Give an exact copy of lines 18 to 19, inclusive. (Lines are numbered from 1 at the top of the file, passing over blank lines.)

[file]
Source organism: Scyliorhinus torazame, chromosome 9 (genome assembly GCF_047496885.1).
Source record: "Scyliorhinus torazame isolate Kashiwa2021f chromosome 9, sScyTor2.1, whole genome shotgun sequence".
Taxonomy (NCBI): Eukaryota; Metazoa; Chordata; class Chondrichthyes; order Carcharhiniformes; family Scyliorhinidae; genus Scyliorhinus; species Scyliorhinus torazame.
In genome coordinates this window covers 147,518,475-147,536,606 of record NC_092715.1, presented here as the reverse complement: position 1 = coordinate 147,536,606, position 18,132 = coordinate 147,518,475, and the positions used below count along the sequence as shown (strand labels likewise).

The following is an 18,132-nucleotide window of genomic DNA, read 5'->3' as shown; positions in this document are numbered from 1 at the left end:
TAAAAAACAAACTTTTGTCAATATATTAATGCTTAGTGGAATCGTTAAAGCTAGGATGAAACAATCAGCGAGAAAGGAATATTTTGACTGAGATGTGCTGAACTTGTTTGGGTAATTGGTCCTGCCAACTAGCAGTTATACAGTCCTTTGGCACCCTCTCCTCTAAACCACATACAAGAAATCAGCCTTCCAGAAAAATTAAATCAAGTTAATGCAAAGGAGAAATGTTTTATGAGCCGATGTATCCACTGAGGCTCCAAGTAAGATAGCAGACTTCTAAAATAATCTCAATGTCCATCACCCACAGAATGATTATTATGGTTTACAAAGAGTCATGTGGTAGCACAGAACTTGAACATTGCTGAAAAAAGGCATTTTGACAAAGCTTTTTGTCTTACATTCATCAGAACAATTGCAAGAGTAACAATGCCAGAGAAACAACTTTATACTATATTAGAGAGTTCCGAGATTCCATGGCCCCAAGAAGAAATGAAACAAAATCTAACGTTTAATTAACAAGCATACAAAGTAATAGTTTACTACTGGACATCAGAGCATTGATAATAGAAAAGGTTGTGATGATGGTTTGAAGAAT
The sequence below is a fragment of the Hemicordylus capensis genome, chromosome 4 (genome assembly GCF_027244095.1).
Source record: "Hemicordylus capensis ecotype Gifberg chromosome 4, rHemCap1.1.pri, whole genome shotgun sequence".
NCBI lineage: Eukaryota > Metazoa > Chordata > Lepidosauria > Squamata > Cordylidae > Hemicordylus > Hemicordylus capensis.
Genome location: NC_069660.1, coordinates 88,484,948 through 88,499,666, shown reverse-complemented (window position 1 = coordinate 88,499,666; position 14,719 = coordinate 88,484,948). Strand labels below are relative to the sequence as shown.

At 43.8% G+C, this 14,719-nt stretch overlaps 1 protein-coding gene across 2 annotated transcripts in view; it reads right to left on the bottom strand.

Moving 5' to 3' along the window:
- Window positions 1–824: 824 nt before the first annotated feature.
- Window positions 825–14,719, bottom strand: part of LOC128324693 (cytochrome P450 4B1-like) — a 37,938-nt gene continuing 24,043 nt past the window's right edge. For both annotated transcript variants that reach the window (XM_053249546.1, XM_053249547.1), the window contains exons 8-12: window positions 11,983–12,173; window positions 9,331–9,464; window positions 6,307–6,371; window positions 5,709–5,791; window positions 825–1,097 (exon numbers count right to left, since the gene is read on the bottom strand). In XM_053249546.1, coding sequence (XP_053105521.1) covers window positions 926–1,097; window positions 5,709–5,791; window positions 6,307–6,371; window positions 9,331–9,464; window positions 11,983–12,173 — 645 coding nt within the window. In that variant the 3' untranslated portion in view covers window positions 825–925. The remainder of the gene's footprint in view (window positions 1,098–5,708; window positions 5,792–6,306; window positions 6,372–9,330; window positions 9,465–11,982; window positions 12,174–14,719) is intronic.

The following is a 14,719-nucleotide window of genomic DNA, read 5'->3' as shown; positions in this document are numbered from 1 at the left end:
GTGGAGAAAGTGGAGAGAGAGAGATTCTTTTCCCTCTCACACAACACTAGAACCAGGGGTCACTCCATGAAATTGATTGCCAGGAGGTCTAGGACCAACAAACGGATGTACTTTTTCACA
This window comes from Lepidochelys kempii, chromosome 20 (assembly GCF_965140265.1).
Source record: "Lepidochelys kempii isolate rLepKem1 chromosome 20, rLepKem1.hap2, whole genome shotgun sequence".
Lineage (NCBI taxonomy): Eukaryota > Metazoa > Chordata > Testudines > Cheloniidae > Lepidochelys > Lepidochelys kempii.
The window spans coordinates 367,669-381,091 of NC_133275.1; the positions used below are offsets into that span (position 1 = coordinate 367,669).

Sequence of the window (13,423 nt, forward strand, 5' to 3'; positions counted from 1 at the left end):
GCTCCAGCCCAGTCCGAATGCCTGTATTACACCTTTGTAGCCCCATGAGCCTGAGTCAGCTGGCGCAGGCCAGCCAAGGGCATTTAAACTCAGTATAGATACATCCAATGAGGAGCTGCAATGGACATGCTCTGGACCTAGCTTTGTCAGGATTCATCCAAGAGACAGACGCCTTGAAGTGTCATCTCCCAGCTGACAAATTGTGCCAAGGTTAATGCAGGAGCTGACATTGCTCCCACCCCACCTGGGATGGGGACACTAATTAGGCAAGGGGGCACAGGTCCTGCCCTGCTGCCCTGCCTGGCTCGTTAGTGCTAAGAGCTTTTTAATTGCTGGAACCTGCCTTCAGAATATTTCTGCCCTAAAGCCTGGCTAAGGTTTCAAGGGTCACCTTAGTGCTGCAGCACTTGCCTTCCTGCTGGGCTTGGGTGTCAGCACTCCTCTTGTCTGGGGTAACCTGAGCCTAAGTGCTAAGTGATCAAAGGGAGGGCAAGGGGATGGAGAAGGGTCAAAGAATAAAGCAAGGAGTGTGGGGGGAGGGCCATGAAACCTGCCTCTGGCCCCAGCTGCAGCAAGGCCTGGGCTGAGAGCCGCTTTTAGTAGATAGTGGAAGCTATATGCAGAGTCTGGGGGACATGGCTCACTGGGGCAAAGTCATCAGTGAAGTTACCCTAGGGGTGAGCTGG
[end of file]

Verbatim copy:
Source record: "Lepidochelys kempii isolate rLepKem1 chromosome 20, rLepKem1.hap2, whole genome shotgun sequence".
Lineage (NCBI taxonomy): Eukaryota > Metazoa > Chordata > Testudines > Cheloniidae > Lepidochelys > Lepidochelys kempii.